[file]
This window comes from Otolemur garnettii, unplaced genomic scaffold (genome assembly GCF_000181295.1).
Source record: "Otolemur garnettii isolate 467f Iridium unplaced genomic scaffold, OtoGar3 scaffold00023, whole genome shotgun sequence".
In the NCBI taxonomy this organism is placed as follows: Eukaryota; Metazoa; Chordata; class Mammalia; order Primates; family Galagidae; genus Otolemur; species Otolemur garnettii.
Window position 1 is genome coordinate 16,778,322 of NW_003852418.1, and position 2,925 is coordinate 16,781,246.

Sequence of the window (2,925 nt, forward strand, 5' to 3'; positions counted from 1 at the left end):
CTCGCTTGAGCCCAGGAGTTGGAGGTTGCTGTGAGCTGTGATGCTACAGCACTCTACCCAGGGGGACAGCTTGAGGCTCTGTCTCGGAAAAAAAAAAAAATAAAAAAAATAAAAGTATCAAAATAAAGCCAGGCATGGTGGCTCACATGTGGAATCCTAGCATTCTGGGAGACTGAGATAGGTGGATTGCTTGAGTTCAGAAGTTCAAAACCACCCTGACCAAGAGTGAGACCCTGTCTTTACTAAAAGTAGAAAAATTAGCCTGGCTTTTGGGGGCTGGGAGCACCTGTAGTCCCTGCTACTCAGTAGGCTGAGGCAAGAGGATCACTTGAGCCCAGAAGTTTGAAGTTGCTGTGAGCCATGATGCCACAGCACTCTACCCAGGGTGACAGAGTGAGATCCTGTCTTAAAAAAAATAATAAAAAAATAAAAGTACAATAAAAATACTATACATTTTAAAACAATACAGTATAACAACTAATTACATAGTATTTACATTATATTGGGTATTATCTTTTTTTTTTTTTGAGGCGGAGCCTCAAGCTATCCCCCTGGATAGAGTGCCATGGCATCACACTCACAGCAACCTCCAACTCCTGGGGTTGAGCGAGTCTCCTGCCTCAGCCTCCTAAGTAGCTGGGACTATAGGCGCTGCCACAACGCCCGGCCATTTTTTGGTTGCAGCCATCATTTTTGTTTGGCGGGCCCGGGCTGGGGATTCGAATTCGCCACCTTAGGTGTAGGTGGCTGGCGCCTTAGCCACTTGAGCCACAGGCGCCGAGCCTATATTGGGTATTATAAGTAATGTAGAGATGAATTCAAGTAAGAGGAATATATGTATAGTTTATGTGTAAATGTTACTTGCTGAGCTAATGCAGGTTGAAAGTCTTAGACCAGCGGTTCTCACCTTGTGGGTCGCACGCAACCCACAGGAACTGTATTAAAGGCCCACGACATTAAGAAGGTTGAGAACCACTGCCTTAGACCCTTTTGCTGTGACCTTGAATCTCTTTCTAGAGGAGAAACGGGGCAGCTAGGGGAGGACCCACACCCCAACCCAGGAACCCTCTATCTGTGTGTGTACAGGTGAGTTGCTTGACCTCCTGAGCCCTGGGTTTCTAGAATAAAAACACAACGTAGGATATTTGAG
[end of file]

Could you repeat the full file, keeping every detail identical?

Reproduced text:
This window comes from Otolemur garnettii, unplaced genomic scaffold (genome assembly GCF_000181295.1).
Source record: "Otolemur garnettii isolate 467f Iridium unplaced genomic scaffold, OtoGar3 scaffold00023, whole genome shotgun sequence".
In the NCBI taxonomy this organism is placed as follows: Eukaryota; Metazoa; Chordata; class Mammalia; order Primates; family Galagidae; genus Otolemur; species Otolemur garnettii.
Window position 1 is genome coordinate 16,778,322 of NW_003852418.1, and position 2,925 is coordinate 16,781,246.

Sequence of the window (2,925 nt, forward strand, 5' to 3'; positions counted from 1 at the left end):
CTCGCTTGAGCCCAGGAGTTGGAGGTTGCTGTGAGCTGTGATGCTACAGCACTCTACCCAGGGGGACAGCTTGAGGCTCTGTCTCGGAAAAAAAAAAAAATAAAAAAAATAAAAGTATCAAAATAAAGCCAGGCATGGTGGCTCACATGTGGAATCCTAGCATTCTGGGAGACTGAGATAGGTGGATTGCTTGAGTTCAGAAGTTCAAAACCACCCTGACCAAGAGTGAGACCCTGTCTTTACTAAAAGTAGAAAAATTAGCCTGGCTTTTGGGGGCTGGGAGCACCTGTAGTCCCTGCTACTCAGTAGGCTGAGGCAAGAGGATCACTTGAGCCCAGAAGTTTGAAGTTGCTGTGAGCCATGATGCCACAGCACTCTACCCAGGGTGACAGAGTGAGATCCTGTCTTAAAAAAAATAATAAAAAAATAAAAGTACAATAAAAATACTATACATTTTAAAACAATACAGTATAACAACTAATTACATAGTATTTACATTATATTGGGTATTATCTTTTTTTTTTTTTGAGGCGGAGCCTCAAGCTATCCCCCTGGATAGAGTGCCATGGCATCACACTCACAGCAACCTCCAACTCCTGGGGTTGAGCGAGTCTCCTGCCTCAGCCTCCTAAGTAGCTGGGACTATAGGCGCTGCCACAACGCCCGGCCATTTTTTGGTTGCAGCCATCATTTTTGTTTGGCGGGCCCGGGCTGGGGATTCGAATTCGCCACCTTAGGTGTAGGTGGCTGGCGCCTTAGCCACTTGAGCCACAGGCGCCGAGCCTATATTGGGTATTATAAGTAATGTAGAGATGAATTCAAGTAAGAGGAATATATGTATAGTTTATGTGTAAATGTTACTTGCTGAGCTAATGCAGGTTGAAAGTCTTAGACCAGCGGTTCTCACCTTGTGGGTCGCACGCAACCCACAGGAACTGTATTAAAGGCCCACGACATTAAGAAGGTTGAGAACCACTGCCTTAGACCCTTTTGCTGTGACCTTGAATCTCTTTCTAGAGGAGAAACGGGGCAGCTAGGGGAGGACCCACACCCCAACCCAGGAACCCTCTATCTGTGTGTGTACAGGTGAGTTGCTTGACCTCCTGAGCCCTGGGTTTCTAGAATAAAAACACAACGTAGGATATTTGAG